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Television PolicyThe MacTaggart Lectures$
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Bob Franklin

Print publication date: 2005

Print ISBN-13: 9780748617173

Published to Edinburgh Scholarship Online: September 2012

DOI: 10.3366/edinburgh/9780748617173.001.0001

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(p.1) Introduction
Television Policy

Bob Franklin

Edinburgh University Press

The origins and development of the James MacTaggart Memorial Lecture and the Edinburgh International Television Festival are typically, and in some ways appropriately, regarded as inextricably connected. The first lecture, delivered in Edinburgh by radical playwright and director John McGrath on August 25, 1976, formed part of a retrospective celebrating the work of the recently deceased, Scottish television producer and director, James MacTaggart. The MacTaggart Lectures provide insights into the policy and programming ambitions of key individuals in the world of television. Across almost thirty years, the MacTaggart Lectures have created a unique and authoritative forum for the significant debates which have helped to shape the major developments in television policy and programming in Britain since 1976. There is a broad scholarly consensus that the history and development of British television can be divided into five distinctive, if at times overlapping, periods, with each period or phase characterised by a distinctive policy mood and broadcasting developments: monopoly (1936–1954), creative competition (1955–1962), stable competition (1963–1970), broadcasting under cultural attack (1970–1983), and deregulation and markets (1984 to the present).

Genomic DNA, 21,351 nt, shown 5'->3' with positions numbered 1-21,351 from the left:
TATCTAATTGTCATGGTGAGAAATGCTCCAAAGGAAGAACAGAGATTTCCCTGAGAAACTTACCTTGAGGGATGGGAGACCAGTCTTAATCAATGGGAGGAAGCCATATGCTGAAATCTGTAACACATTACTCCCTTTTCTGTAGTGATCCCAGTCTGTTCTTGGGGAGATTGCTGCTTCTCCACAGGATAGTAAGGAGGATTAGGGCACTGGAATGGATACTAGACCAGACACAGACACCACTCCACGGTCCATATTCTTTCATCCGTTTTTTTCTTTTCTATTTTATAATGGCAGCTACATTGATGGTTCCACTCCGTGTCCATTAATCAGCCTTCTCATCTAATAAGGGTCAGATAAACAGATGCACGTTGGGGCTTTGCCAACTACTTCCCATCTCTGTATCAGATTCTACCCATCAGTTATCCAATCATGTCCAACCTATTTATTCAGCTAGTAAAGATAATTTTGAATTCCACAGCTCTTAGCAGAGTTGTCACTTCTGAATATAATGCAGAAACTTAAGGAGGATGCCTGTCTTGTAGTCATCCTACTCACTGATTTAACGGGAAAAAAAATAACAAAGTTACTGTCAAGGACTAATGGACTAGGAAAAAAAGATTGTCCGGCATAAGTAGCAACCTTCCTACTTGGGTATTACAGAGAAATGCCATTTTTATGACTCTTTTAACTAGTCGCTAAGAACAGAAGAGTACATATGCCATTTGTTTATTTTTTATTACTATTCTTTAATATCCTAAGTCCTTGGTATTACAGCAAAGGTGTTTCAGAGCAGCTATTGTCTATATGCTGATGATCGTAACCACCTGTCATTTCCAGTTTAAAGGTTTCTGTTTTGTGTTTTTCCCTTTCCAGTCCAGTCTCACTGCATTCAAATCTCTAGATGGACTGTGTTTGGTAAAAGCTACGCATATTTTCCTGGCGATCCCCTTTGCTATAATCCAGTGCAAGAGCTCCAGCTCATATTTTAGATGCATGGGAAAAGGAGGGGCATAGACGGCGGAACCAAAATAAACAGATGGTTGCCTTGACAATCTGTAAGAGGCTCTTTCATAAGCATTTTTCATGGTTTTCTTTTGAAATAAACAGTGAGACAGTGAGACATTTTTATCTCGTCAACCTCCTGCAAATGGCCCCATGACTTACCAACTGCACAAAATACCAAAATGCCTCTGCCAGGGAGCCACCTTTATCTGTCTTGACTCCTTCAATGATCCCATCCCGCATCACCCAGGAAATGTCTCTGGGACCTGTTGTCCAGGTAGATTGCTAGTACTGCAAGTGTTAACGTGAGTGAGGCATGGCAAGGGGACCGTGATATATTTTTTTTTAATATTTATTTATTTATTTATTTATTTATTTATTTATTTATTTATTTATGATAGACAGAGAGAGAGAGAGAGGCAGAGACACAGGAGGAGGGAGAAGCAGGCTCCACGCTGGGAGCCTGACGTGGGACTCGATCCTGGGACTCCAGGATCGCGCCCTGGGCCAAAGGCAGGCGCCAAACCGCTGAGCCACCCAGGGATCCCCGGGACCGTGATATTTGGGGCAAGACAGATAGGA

Keywords:   Britain, MacTaggart Lectures, television policy, Edinburgh International Television Festival, James MacTaggart, broadcasting, deregulation, creative competition, monopoly, stable competition

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